A left eye at the funeral of Paddy McGuinness

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The send-off as a political and social event

Bob Gould

The send-off for Paddy McGuinness was of a special order of strangeness. The funeral chapel at Rookwood Crematorium was crowded to overflowing and the event in the Unity Hotel at Balmain later was probably twice the size of the requiem at the crematorium.

There were three groups of people at both events:

McGuinness’s extended family seemed to be mainly left-leaning, Labor-voting people, including a couple of active trade unionists. One of these trade unionists, who was obviously upset, as all the family were at Paddy’s death, said to a friend from the same union who was there with me that Paddy was a grumpy old bloke and a bit irritating but he was family and they loved him.

The second group, in which I include myself, were people from around The Push and other Sydney cultural niches who had known McGuinness for a long time and were coming along to give him a proper send-off despite the fact that they were hostile to his right-wing views in later life. These people, and there was a large number of them, particularly at the pub, were largely left of centre kind of people who vote Labor or Green. To some extent they were also remembering the days of their youth. It’s a truism that funerals are for the living, not the dead.

The third group, who did nearly all the talking at the crematorium, were McGuinness’s more recent right-wing mates, from the ultra-conservative wing of the journalistic and governmental chattering classes. These people are clearly shellshocked by the magnitude of the electoral massacre that they suffered at the hands of Labor in the federal election, and they have the greatest difficulty coming to terms with the new shape of Australian society and politics. This crowd, many of them suited and carefully coiffed, were like a roll-call of neocon punditry, including the right-wing columnist bunch, John Howard, Tony Abbott, John Stone and many others of the same ilk. Apart from Peter Coleman, they clearly didn’t know McGuinness very well, except from the last few years of his life, when he knocked around with them. All the euologists talked about McGuinness in the strange lingo that McGuinness himself used in his later columns, and the strange lingo these neocons use among themselves.

They spoke as if their lunar right, anti-working-class political and social views were some kind of conventional wisdom. They were strikingly like the Bourbon kings who were said to have learned nothing and forgotten nothing.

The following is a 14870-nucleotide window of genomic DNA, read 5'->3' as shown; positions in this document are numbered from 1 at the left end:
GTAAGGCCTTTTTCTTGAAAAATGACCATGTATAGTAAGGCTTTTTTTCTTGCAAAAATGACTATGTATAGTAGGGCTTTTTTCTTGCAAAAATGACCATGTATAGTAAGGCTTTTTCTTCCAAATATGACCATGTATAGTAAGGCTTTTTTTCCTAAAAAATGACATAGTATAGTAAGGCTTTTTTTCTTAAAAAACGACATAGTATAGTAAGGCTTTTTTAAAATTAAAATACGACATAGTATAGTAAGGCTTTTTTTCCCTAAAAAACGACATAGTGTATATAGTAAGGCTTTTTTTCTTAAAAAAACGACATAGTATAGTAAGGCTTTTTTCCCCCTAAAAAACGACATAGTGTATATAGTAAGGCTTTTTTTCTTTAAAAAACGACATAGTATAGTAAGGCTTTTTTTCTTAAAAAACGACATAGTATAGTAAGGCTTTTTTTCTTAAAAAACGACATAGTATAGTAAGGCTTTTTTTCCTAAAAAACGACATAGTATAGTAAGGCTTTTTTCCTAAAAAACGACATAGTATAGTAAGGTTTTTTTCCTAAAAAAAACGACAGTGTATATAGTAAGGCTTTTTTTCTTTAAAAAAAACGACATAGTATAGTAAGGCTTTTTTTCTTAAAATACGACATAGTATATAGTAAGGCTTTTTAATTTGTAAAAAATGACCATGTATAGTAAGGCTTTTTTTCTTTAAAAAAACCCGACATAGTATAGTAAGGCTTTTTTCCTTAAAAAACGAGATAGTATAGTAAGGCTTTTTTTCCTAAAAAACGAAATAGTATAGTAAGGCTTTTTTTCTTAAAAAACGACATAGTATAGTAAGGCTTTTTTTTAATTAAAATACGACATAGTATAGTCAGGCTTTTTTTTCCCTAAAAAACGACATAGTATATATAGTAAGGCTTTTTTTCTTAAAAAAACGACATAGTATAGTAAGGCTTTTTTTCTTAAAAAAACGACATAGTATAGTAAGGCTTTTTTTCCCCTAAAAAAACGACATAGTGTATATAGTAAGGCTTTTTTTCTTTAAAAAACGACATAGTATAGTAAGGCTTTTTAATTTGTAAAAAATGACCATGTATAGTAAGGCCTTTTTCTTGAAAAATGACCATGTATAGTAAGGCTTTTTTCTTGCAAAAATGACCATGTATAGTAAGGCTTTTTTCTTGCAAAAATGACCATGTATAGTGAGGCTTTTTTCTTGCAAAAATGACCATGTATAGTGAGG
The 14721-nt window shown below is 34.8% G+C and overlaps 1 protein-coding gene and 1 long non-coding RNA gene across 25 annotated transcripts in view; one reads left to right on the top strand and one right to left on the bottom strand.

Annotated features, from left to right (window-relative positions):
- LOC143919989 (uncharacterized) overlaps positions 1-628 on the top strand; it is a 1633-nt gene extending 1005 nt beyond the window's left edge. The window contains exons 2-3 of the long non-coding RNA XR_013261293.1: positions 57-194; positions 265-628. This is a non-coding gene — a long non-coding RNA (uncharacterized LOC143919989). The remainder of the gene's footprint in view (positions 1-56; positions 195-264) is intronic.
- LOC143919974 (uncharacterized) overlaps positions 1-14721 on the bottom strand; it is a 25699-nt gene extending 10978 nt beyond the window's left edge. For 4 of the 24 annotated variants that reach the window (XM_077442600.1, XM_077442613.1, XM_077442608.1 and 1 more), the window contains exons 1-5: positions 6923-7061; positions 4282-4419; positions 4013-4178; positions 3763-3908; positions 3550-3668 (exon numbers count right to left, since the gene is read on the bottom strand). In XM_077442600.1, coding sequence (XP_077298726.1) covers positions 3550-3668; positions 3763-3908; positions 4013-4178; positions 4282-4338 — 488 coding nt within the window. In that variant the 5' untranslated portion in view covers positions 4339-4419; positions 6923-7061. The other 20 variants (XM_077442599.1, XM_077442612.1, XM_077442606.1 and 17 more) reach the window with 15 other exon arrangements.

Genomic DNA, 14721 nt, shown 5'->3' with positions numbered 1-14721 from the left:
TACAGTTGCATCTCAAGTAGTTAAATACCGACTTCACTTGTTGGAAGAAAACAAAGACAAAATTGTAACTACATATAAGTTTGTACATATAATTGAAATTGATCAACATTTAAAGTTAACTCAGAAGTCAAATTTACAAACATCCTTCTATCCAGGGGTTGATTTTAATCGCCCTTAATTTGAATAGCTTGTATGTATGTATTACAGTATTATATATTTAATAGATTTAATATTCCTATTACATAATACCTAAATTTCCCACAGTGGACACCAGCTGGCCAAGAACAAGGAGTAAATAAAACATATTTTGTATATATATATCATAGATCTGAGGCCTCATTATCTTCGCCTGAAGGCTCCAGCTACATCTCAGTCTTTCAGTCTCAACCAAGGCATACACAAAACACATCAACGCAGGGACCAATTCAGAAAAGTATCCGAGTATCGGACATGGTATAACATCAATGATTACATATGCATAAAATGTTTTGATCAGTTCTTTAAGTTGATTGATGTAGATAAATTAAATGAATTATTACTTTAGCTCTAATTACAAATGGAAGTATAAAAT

John Howard, in particular, was working the room even at the pub, as if he was still running for election, which is eccentric beyond belief.

A female leftist journalist of my acquaintance drew my attention to Howard chatting up Janet Albrechtson, one of the neocon journalistic bunch, who with metaphorical tears in her eyes had reluctantly said Howard should go, just before the election.

The different kinds of people present were often very uneasy with each other. The neocon bunch keep patting McGuinness, and by implication themselves, on the back for their “courage” and “far-sighted views” and for their “bold struggle” against what they call, in defiance of all evidence, political correctness.

The old hands and the people on the left of society who I talked to were pretty angry that they had come to this event to give McGuinness, who they knew for many years, a decent send-off, only to have the event dominated by these increasingly isolated and irrelevant crazed neocons.

At the chapel Bill Hayden was boring and mildly offensive with his claptrap about McGuinness being a friend of the working class, which he extended into a lengthy exposition about how McGuinness had carried on the revolutionary tradition of the Irish rebel Patrick Pearse, who he was named after.

I found this extremely weird because in all the time I knew McGuinness he purported not to be overly interested in matters to do with the Irish national struggle, possibly in reaction to the bellicose Fenianism of his father. (His father’s impish act of calling him after Patrick Pearse, I used to think one of the more engaging things about McGuinness, but he appeared not to agree.)

Peter Coleman, another neocon eulogist, even quoted a chunk from the Magnificat of St Luke, saying it was one of McGuinness’s favourite passages in literature, a proposition I find hard to credit.

One of the more human features of the event was a eulogy by the editor of the Catholic journal, The Annals, a rather energetic tridentine Catholic apologist, Father Paul Stenhouse. He showed genuine emotion about McGuinness’s death, and broke up at the end.

It emerged in Christopher Pearson’s eccentric column in The Australian on February 2 that Father Stenhouse and another tridentine priest who has quite a reputation, Father Ephraim Chifley, and other neocons used to have lunches with McGuinness in recent times. In Stenhouse’s eulogy there was a note of affection for a fellow editor of a slightly cranky small-circulation journal.

Father Stenhouse’s Annals found considerable room a few years ago for some interesting articles by disillusioned Stalinist Rupert Lockwood about the Australian Communist Party and Stalinism. In recent years McGuinness gave Father Stenhouse a lot of space in Quadrant for lengthy, quite erudite, but rather bitter and clearly politically motivated articles about the theology of Islam to justify, by implication, a hard line against Islam in Australia (one of the many bees in the bonnet of neocons). Father Stenhouse’s emotion about McGuinness was obviously genuine.

Cardinal Pell, who was overseas, sent a message to the funeral of his favourite atheist or agnostic.